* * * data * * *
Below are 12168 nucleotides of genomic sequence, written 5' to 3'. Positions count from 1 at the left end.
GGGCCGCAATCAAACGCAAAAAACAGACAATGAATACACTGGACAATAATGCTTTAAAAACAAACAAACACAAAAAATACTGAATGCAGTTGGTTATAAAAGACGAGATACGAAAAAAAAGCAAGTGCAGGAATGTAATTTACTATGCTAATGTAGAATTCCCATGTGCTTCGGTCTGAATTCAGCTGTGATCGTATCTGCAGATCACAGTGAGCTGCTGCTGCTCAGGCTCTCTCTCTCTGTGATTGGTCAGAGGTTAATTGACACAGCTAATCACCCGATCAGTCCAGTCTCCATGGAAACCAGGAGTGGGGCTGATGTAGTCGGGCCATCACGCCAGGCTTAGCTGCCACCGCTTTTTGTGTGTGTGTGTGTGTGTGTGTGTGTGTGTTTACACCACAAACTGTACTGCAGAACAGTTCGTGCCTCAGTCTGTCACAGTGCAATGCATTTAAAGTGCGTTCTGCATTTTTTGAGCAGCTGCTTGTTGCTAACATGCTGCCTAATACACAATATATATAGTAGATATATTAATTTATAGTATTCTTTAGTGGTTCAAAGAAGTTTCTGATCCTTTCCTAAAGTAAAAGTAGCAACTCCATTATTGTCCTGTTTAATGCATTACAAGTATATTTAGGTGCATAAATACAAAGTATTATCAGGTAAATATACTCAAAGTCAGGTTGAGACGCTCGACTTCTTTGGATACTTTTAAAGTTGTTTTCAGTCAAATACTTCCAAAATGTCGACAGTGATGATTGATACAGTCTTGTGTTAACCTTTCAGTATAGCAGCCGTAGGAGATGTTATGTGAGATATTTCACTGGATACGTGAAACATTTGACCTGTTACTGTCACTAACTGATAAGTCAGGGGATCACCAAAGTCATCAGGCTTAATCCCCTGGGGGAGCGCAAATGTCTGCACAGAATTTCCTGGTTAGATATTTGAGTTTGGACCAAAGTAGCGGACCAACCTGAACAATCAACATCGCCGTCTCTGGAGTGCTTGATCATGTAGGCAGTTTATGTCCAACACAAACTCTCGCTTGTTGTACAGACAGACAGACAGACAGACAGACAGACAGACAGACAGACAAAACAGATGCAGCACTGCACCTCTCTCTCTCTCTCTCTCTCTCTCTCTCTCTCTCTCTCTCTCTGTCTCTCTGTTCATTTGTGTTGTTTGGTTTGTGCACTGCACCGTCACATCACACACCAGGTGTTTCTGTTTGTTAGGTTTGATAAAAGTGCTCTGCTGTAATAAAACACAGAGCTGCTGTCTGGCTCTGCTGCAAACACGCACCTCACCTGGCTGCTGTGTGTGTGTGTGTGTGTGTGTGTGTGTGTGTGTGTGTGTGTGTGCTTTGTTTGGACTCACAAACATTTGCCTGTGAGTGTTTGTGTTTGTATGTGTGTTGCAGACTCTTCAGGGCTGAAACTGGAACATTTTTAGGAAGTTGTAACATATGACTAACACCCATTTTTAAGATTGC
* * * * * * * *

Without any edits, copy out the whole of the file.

Below are 12168 nucleotides of genomic sequence, written 5' to 3'. Positions count from 1 at the left end.
GGGCCGCAATCAAACGCAAAAAACAGACAATGAATACACTGGACAATAATGCTTTAAAAACAAACAAACACAAAAAATACTGAATGCAGTTGGTTATAAAAGACGAGATACGAAAAAAAAGCAAGTGCAGGAATGTAATTTACTATGCTAATGTAGAATTCCCATGTGCTTCGGTCTGAATTCAGCTGTGATCGTATCTGCAGATCACAGTGAGCTGCTGCTGCTCAGGCTCTCTCTCTCTGTGATTGGTCAGAGGTTAATTGACACAGCTAATCACCCGATCAGTCCAGTCTCCATGGAAACCAGGAGTGGGGCTGATGTAGTCGGGCCATCACGCCAGGCTTAGCTGCCACCGCTTTTTGTGTGTGTGTGTGTGTGTGTGTGTGTGTGTTTACACCACAAACTGTACTGCAGAACAGTTCGTGCCTCAGTCTGTCACAGTGCAATGCATTTAAAGTGCGTTCTGCATTTTTTGAGCAGCTGCTTGTTGCTAACATGCTGCCTAATACACAATATATATAGTAGATATATTAATTTATAGTATTCTTTAGTGGTTCAAAGAAGTTTCTGATCCTTTCCTAAAGTAAAAGTAGCAACTCCATTATTGTCCTGTTTAATGCATTACAAGTATATTTAGGTGCATAAATACAAAGTATTATCAGGTAAATATACTCAAAGTCAGGTTGAGACGCTCGACTTCTTTGGATACTTTTAAAGTTGTTTTCAGTCAAATACTTCCAAAATGTCGACAGTGATGATTGATACAGTCTTGTGTTAACCTTTCAGTATAGCAGCCGTAGGAGATGTTATGTGAGATATTTCACTGGATACGTGAAACATTTGACCTGTTACTGTCACTAACTGATAAGTCAGGGGATCACCAAAGTCATCAGGCTTAATCCCCTGGGGGAGCGCAAATGTCTGCACAGAATTTCCTGGTTAGATATTTGAGTTTGGACCAAAGTAGCGGACCAACCTGAACAATCAACATCGCCGTCTCTGGAGTGCTTGATCATGTAGGCAGTTTATGTCCAACACAAACTCTCGCTTGTTGTACAGACAGACAGACAGACAGACAGACAGACAGACAGACAGACAAAACAGATGCAGCACTGCACCTCTCTCTCTCTCTCTCTCTCTCTCTCTCTCTCTCTCTCTCTCTGTCTCTCTGTTCATTTGTGTTGTTTGGTTTGTGCACTGCACCGTCACATCACACACCAGGTGTTTCTGTTTGTTAGGTTTGATAAAAGTGCTCTGCTGTAATAAAACACAGAGCTGCTGTCTGGCTCTGCTGCAAACACGCACCTCACCTGGCTGCTGTGTGTGTGTGTGTGTGTGTGTGTGTGTGTGTGTGTGTGTGTGTGCTTTGTTTGGACTCACAAACATTTGCCTGTGAGTGTTTGTGTTTGTATGTGTGTTGCAGACTCTTCAGGGCTGAAACTGGAACATTTTTAGGAAGTTGTAACATATGACTAACACCCATTTTTAAGATTGC